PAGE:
Yen Weakens to a Six-Week Low

May 2, 2017

The yen is down 0.3% on balance after touching an overnight low of 112.32 per dollar, its weakest value since March 21.

  • Japan’s services purchasing managers index and composite PMI slipped to 2-month lows of 52.2 and 52.6 in April from 19-month peaks set in March.
  • On-year growth in Japan’s monetary base slid under 20% to 19.8% in April, having grown 21.4% in the first quarter, 25.0% in calendar 2016 and 34.0% in calendar 2015.
  • The Bank of Japan balance sheet rose 7.6 trillion yen in April to 497.7 trillion yen, over 90% of GDP. Such was JPY 476.5 trillion at the end of 2016.
  • Released minutes from the BOJ Board’s mid-March policy meeting reiterated the view that core inflation will rise eventually to 2% and that quantitative stimulus not end until then.
  • BOJ Governor Kuroda remarked that an Asia infrastructure bank led by China is desirable.

The dollar otherwise slipped 0.2% against the Swiss franc and 0.1% versus the euro, loonie, kiwi, and peso. The yuan is steady, and the Aussie dollar eased 0.2% against its U.S. counterpart.

The Reserve Bank of Australia as expected retained a record low 1.5% Official Cash Rate, issuing a statement that again expressed a desire that the Aussie dollar not appreciate.

Ten-year sovereign debt yields in Germany, the U.K., Japan and the U.S. edged up a basis point. 10-year bond yields rose even more sharply in Italy, Spain and Switzerland but fell considerably in Greece.

Share prices are mostly higher in Asia and Europe. Stocks closed up 1.1% in Singapore, 0.7% in New Zealand, Taiwan, and South Korea, and 0.6% in Japan. In Europe where most markets were closed yesterday for May Day, equities have risen 2.8% in Greece, 0.7% in Spain, 0.5% in Switzerland, 0.4% in France, Britain and Italy but just 0.1% in German. Japanese markets will be shut the rest of this week for the Golden Week holidays.

Two provocative remarks from U.S. President Trump are that his administration is looking into a reimposing Glass-Steagallesque legislation to break up large bank and that he’s willing to meet North Korea’s leader.

West Texas Intermediate crude oil recovered 0.7% to $49.19 per barrel. Gold edged up 0.1% to $1,256.40 per ounce. Industrial metal prices eased.

A slew of manufacturing purchasing manager survey results were reported. Note that values above 50 imply improving conditions, and vice a versa. A greater value in April than March implies either a faster rate of expansion or slower rate of contraction.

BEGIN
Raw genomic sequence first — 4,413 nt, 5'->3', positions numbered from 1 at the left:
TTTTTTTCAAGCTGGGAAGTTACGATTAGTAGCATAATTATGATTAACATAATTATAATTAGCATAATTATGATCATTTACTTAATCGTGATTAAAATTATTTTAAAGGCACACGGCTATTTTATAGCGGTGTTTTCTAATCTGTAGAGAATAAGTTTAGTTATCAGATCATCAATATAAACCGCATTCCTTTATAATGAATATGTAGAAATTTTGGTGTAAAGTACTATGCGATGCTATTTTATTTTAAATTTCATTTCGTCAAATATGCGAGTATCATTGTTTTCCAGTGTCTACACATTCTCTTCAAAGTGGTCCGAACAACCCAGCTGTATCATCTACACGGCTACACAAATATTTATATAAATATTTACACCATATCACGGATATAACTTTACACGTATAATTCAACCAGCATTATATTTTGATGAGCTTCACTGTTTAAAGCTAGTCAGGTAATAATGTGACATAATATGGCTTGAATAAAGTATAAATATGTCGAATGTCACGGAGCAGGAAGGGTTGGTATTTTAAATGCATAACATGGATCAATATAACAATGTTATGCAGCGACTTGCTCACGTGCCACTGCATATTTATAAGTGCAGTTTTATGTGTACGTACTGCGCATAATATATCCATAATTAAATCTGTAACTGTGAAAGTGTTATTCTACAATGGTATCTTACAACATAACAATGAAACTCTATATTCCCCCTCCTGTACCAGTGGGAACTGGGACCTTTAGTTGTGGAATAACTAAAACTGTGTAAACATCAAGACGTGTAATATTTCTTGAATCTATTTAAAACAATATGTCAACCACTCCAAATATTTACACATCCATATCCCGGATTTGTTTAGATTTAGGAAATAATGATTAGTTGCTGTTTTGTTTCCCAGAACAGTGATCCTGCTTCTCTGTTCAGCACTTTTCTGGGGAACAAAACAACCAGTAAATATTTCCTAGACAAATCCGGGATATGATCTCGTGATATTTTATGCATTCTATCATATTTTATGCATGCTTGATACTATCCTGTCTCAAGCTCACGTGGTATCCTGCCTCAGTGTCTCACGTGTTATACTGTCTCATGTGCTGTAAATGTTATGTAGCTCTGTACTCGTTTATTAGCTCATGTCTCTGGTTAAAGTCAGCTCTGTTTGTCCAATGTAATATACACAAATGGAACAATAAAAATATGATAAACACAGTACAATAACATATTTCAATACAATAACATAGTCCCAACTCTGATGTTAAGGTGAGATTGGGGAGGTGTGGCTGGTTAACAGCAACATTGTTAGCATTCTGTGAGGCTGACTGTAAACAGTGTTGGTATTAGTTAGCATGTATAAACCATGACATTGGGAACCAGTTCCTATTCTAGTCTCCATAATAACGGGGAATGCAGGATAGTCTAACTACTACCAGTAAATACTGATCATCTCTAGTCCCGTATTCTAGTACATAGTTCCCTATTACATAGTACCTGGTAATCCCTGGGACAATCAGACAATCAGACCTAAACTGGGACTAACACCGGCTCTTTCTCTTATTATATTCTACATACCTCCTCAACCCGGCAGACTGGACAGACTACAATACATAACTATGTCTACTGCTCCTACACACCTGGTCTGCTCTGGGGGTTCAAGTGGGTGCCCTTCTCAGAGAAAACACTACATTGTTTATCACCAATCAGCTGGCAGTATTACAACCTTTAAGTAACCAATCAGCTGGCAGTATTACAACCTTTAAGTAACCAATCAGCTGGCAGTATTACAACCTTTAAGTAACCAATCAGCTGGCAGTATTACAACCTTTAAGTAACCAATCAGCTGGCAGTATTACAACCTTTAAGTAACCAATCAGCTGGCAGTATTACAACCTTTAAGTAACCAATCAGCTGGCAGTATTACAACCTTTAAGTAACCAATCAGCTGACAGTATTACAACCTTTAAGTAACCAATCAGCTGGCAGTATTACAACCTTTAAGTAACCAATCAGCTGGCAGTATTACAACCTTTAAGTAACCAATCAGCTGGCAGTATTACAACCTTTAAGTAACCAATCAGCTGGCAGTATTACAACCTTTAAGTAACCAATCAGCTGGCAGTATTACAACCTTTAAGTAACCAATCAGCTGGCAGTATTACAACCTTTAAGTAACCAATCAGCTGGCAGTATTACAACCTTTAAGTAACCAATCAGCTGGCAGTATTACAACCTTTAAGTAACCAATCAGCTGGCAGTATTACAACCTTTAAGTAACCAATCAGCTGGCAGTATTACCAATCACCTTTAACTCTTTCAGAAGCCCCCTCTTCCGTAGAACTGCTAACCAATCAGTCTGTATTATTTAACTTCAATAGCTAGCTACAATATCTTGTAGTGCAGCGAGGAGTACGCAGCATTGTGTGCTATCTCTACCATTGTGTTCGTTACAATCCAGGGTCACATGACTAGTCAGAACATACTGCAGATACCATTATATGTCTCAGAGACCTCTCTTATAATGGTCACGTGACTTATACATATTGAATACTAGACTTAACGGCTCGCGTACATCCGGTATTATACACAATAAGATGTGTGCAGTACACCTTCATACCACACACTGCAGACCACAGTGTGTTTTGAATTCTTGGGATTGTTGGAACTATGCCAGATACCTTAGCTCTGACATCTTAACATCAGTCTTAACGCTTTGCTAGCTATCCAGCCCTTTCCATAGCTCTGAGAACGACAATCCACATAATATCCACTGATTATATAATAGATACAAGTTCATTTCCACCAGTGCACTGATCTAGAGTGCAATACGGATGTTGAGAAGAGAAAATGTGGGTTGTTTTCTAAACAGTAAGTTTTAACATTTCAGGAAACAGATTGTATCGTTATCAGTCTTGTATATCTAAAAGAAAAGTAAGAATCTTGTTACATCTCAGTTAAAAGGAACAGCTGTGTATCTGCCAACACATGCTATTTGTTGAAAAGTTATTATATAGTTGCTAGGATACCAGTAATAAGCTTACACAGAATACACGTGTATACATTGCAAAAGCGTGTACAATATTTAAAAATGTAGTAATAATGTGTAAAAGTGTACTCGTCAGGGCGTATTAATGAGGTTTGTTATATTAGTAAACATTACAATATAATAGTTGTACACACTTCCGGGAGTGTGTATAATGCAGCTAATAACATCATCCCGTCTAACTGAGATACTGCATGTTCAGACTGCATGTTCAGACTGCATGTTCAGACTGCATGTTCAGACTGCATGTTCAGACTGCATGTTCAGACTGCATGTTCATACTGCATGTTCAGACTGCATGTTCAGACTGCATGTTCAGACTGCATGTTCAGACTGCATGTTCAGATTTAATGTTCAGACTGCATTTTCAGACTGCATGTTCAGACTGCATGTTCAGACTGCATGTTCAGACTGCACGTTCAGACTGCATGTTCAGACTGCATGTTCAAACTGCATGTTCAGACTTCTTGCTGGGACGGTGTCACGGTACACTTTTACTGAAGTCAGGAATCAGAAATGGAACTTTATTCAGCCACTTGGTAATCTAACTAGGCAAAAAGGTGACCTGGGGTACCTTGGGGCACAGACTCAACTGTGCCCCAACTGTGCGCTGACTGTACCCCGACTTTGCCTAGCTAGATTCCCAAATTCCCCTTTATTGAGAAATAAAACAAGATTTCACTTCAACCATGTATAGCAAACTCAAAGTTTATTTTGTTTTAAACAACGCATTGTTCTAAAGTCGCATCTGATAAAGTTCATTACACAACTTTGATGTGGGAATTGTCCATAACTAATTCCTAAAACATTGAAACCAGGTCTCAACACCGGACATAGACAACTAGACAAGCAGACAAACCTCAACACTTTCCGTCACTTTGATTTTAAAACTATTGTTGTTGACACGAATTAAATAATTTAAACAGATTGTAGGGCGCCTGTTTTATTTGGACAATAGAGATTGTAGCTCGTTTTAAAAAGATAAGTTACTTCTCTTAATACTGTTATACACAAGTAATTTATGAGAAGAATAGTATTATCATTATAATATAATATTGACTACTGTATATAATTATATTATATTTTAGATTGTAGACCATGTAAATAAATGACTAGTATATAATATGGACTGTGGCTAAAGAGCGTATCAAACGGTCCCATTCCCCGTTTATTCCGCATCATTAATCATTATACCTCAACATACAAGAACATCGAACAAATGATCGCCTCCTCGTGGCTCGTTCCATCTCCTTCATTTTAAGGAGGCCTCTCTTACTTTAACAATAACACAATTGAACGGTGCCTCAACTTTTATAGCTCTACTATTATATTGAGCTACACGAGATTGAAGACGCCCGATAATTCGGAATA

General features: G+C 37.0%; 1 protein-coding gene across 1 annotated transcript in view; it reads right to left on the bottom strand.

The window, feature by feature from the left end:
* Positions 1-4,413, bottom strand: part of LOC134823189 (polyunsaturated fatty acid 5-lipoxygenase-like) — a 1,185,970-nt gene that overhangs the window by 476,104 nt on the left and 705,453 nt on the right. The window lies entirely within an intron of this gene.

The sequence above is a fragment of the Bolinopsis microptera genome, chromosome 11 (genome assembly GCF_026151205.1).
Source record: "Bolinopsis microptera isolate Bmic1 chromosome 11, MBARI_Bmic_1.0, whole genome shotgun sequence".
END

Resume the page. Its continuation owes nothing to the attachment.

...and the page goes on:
• Economies that had a higher PMI in April than March include South Korea (a 4-month high of 49.4), Indonesia (a 10-month high of 51.2), Malaysia (above 50 at 50.7 for the first time in over 10 months), Poland (a 2-month high of 54.1), Spain (a 2-month ¬†high of 54.5), Greece (a 4-month high of 48.2), Italy (a 73-month high of 56.2), Ireland (a 3-month high of 55.0), Great Britain (a 3-year high of 57.3), France (a 72-month high of 55.1), and Euroland (a 6-year high of 56.7).
  • Economies that a lower PMI reading in April compared to March were China (a 7-month low of 50.3), The Philippines (a 3-month low of 53.3), Thailand (a 5-month low of 48.8), Russia (a joint 9-month low of 50.8), Turkey (a 2-month low of 51.7), Sweden (a 2-month low of 62.5), Norway (a 2-month low of 54.7), Switzerland (a 2-month low of 57.4), Germany (a 2-month low of 58.2), Taiwan ( a 6-month low of 54.4), and Denmark (at 46.5, which is the first sub-50 score since August 2014).
  • And economies with unchanged PMI readings include India (52.5), The Czech Republic (57.5), and Hungary (55.9).
  • In most but not all cases, inflationary pressure eased.

Unemployment in the euro area held steady at 9.5% in March. That’s still 0.7 percentage points lower than a year earlier.

German labor statistics in March were again strong. The jobless rate eased 0.1 of a percentage point to a new low for the move of 5.8% (3.9% on an ILO basis). The number of unemployed workers fell 30K in March and by 74K in the first quarter, and employment recorded on-year growth of 1.5% last quarter, up from 1.3% in the prior quarter and 1.2% last summer.

Consumer price inflation in South Korea slipped 0.3 percentage points to 1.9% in April. Core inflation also eased. On the other hand, Indonesian CPI inflation rose to 4.2% from 3.6%, although core held pretty steady. Producer prices in Thailand rose 1.7% in the year to April, a drop from 2.6% in March.

Still ahead: the release of the New York area PMI, known as the NAPM index.

Copyright 2017, Larry Greenberg. All rights reserved. No secondary distribution without express permission.

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